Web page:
Badger, George Edmund
17 Apr. 1795–11 May 1866
George Edmund Badger, superior court judge, secretary of the navy, and U.S. senator, was born in New Bern, the son of Thomas and Lydia Cogdell Badger. His father was a native of Windham, Conn., who removed to New Bern when a young man. In 1793, Thomas married the daughter of Richard Cogdell of New Bern, and George Edmund was the eldest of three children. He received his secondary education in New Bern. In 1810 he entered Yale College, where he remained for only two years because of a lack of funds. Returning to New Bern, he studied law under his maternal cousin, John Stanley, and was licensed to practice in 1815.
Throughout his life, Badger was a devoted member of the Episcopal church. From 1825 until his death he was an active member of Christ Church, Raleigh, frequently serving on its vestry and several times representing the parish in diocesan conventions.
Badger served as a trustee of The University of North Carolina from 1818 to 1844. One of his important accomplishments as a trustee was the introduction of a resolution calling for the establishment of a chair of modern languages. As a result of the resolution, a professor of modern languages was employed in 1826. In appreciation of his services to the university and in recognition of his intellectual attainments, the university conferred on him the LL.D. degree in 1834. His alma mater, Yale College, awarded him the LL.D. in 1848.
Badger was elected a member of the House of Commons from the borough of New Bern in 1816. Four years later he was elected a judge of the superior court, serving in this office until he resigned in 1825 to practice law in Raleigh; there he made his home until his death. His first active participation in national politics was in the presidential campaign of 1828, when he supported the candidacy of Andrew Jackson. He was a member of the state Central Jackson Committee, writing the two most important pamphlets it issued in Jackson's interest. In recognition of his work, the Democratic party of North Carolina nominated Badger as its choice for the cabinet post of attorney general. The party's recommendation was passed over by Jackson, who instead appointed John Branch of North Carolina, then serving in the Senate, as secretary of the navy. A few years later, Badger broke with Jackson on the question of the recharter of the Bank of the United States and aligned himself with the newly formed Whig party, whose advocacy of internal improvements and a strong central government met with his hearty approval.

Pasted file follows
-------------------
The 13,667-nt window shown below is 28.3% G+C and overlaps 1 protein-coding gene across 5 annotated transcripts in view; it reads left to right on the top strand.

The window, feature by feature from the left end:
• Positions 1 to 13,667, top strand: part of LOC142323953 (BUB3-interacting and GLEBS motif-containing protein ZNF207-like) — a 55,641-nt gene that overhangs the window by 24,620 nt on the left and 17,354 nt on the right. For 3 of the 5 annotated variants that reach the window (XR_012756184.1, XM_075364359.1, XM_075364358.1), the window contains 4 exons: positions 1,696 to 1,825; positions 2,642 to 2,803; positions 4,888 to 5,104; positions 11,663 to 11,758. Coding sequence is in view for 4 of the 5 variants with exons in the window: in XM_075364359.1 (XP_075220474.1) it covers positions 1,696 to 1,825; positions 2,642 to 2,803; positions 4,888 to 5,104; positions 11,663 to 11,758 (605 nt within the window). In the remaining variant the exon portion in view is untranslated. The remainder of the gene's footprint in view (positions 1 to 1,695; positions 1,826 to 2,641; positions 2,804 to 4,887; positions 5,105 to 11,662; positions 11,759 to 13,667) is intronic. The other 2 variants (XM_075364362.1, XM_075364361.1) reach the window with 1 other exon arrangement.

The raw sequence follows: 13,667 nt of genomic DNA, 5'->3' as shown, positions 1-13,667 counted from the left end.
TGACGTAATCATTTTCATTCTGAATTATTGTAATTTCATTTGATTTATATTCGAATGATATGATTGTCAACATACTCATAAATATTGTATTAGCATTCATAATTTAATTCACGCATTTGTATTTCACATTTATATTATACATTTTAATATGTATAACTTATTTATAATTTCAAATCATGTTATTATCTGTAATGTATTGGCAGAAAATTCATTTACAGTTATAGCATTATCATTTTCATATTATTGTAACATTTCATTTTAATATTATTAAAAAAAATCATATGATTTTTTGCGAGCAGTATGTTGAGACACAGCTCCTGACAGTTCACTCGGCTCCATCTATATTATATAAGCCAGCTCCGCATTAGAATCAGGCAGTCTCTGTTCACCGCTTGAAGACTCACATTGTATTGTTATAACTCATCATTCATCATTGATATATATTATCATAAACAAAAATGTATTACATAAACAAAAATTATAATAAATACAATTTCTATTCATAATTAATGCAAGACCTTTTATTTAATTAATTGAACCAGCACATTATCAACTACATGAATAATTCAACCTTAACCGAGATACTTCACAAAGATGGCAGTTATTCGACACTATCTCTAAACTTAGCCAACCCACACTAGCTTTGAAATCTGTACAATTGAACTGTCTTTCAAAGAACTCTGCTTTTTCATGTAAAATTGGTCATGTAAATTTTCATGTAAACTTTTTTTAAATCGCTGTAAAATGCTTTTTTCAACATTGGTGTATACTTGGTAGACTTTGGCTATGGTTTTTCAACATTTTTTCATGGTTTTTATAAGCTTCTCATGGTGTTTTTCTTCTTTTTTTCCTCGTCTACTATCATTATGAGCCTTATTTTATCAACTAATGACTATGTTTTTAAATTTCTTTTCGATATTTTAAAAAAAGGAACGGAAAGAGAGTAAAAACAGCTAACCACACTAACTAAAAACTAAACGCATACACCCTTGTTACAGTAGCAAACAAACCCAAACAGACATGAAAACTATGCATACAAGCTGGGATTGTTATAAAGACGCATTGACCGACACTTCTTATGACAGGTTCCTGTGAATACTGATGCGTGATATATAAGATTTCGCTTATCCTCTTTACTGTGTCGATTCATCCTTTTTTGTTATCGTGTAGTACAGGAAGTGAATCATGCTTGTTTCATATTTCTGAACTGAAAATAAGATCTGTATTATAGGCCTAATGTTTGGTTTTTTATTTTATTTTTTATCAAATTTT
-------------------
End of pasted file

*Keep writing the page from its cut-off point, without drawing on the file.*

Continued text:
Badger played an active role in the presidential election of 1840. On 3 Mar. he delivered a speech in Granville County that was recognized as the platform of the Whig party of North Carolina. He also delivered the keynote address at the Whig state convention. In recognition of his work in the campaign of 1840, President-elect William Henry Harrison appointed him secretary of the navy; his appointment was confirmed by the Senate on 6 Mar.
After a careful study of the needs of the navy, Badger made a report to Congress recommending the establishment of a home squadron for the protection of the nation's coastline. This recommendation was enacted into law in July 1841, creating the nucleus of what was later the Atlantic fleet. In his second report on the navy, also accepted by Congress, Badger advocated the increase of naval ordnance as well as a fund for experimenting with and testing the value of improved ordnance. During his brief period as secretary of the navy, he encouraged new inventions for the improvement, especially in speed, of war vessels. In summing up his work in the Navy Department, the editor of the Philadelphia Inquirer and Daily Courier wrote: "We have been called upon by a number of officers of the Navy, as far as it has been ascertained, that never was the Department characterized by more efficiency, vigor, and ability than during the brief but brilliant administration of the Hon. Geo. E. Badger."